The calcined alumina is most suitable for use as a catalyst in those processes catalyzed by alumina or for use as a catalyst support. It is particularly suitable as a support for preparing hydrotreating or hydrofining catalysts, for example, those utilizing Group VIIIB alone or in combination with Group VIB metals. Such catalysts can be suitably applied to hydrocarbon conversion processes such as catalytic cracking, hydrocracking, hydrotreating, reforming, isomerization, hydrogenation, dehydrogenation, oligomerization, alkylation, dealkylation, demetallization and the like.
The instant porous alumina materials, when utilized to support molybdenum, vanadium and cobalt as catalytically active metals, are very suitable for demetallization reaction involving crude feedstocks. The larger pores of the instant materials are not quickly plugged up by the depositing metals, and hence, provide very long life. In a typical demetallization reaction a crude feedstock is contacted with the instant catalyst at a temperature ranging from about 350° to 450° C. and at a pressure ranging from about 500 to about 5000 psi.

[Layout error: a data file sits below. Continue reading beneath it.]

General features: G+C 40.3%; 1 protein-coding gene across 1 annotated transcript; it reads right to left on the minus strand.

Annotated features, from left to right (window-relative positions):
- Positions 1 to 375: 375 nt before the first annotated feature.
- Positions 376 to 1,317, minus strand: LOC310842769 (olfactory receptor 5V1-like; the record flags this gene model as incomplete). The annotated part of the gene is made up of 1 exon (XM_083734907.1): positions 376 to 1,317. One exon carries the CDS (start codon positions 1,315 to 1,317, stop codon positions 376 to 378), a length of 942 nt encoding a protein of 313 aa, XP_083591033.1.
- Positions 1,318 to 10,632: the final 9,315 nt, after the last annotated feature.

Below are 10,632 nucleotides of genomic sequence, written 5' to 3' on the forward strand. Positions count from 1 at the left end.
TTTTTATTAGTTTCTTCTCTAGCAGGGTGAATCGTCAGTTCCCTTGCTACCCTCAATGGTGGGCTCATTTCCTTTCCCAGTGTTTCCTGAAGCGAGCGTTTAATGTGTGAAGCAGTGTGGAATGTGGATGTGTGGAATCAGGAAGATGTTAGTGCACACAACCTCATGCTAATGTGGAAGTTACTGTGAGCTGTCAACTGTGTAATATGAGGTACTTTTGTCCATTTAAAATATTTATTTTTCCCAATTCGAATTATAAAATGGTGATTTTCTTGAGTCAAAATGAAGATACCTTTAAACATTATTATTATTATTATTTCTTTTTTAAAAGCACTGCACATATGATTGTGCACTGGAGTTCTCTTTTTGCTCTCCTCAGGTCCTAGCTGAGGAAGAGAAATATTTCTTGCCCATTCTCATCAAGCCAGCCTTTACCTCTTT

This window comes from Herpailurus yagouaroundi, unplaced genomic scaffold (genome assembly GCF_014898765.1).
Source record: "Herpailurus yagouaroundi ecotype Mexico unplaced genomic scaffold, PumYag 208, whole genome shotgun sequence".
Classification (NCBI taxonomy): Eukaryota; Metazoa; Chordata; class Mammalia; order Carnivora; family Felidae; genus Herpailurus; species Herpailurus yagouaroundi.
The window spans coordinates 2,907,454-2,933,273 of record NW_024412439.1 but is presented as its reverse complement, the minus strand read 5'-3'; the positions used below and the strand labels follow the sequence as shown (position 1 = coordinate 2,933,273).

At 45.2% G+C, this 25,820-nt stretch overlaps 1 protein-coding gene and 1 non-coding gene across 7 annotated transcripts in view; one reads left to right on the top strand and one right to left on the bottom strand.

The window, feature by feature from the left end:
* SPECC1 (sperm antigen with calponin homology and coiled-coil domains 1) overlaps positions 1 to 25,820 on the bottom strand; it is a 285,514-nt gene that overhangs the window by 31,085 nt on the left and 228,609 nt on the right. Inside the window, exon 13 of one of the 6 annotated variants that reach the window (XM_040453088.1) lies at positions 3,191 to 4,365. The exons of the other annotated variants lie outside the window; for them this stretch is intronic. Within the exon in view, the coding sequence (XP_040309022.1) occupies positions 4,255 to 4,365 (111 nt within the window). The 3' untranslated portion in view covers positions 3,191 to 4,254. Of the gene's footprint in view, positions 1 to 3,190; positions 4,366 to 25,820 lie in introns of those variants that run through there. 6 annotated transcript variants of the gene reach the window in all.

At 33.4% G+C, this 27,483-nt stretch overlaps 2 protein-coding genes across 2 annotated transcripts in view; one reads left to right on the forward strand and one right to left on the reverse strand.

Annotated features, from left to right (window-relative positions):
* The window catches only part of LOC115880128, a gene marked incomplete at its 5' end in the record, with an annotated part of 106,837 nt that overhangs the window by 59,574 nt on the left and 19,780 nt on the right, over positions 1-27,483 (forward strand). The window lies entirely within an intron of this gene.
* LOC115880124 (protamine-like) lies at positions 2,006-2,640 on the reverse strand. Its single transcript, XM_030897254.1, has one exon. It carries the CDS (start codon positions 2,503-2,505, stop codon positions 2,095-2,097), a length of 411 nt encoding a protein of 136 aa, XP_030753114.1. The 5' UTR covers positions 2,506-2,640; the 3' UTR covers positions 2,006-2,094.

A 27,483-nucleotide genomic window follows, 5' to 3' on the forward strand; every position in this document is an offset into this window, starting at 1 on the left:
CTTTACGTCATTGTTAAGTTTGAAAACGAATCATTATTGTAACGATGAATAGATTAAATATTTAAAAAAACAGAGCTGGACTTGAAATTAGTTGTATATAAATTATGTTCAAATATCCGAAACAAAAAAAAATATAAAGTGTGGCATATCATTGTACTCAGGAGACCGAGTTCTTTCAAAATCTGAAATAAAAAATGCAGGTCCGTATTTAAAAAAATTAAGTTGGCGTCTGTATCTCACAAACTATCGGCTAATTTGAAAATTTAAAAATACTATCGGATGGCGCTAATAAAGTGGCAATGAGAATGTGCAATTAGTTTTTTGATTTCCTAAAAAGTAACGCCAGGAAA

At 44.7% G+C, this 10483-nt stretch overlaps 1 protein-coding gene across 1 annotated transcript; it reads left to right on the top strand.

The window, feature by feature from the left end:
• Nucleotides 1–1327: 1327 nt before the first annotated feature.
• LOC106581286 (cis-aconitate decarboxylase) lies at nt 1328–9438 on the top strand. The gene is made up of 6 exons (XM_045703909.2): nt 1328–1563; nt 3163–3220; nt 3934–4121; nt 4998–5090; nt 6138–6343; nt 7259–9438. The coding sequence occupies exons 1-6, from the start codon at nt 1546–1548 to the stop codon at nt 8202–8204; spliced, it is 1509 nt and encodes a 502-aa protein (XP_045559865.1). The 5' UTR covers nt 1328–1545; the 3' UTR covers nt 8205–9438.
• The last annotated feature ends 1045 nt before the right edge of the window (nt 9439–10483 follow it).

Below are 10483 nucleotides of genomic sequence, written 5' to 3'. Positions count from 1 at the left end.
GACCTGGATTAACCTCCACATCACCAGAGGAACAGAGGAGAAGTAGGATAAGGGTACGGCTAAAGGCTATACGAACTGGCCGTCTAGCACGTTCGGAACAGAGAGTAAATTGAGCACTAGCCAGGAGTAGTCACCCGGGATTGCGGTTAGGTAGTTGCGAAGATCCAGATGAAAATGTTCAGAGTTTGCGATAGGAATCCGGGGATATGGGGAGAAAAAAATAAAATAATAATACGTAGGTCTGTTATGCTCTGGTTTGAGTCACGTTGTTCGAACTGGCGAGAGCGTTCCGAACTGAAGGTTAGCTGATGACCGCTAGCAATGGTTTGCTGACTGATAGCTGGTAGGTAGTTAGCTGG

The process for preparing the porous aluminum oxide materials of the instant invention will be further described below by the following illustrative embodiments which are provided for illustration and which are not to be construed as limiting the invention.
The alumina nitrate-derived hydrogel was prepared by pumping two solutions into a stirred reaction vessel at ambient temperature. One solution was 375 g (1 mole) of aluminum nitrate in 400 ml of water and the other solution was two molar ammonium carbonate. The addition time of 13 minutes at a constant pH of 7 was followed by a ageing step of 30 minutes at the same pH. The precipitate was filtered and washed with a total of 6 liters of water. The gel was then divided into equal portions and one portion was dried at 90° C. to a weight of 48 g.
The sodium aluminate-derived hydrogel was prepared by pumping two solutions into a stirred reaction vessel containing 750 ml of water at 65° C. One solution was prepared by dissolving 440 g (two moles) of sodium aluminate in 1100 ml of water containing 11 g of sodium hydroxide at ambient temperature and heating it to 65° C. The other solution was a one molar solution of sulphuric acid at 65° C. The addition time was 20 minutes at a constant pH of 8, followed by a ageing step at a pH of 10 for about 15 minutes. The adjustment in pH was done with 2 molar sodium hydroxide. The precipitate was filtered and washed with a total of 12 liters of water. This gel was divided into equal portions and one was dried at 90° C. to 266 g.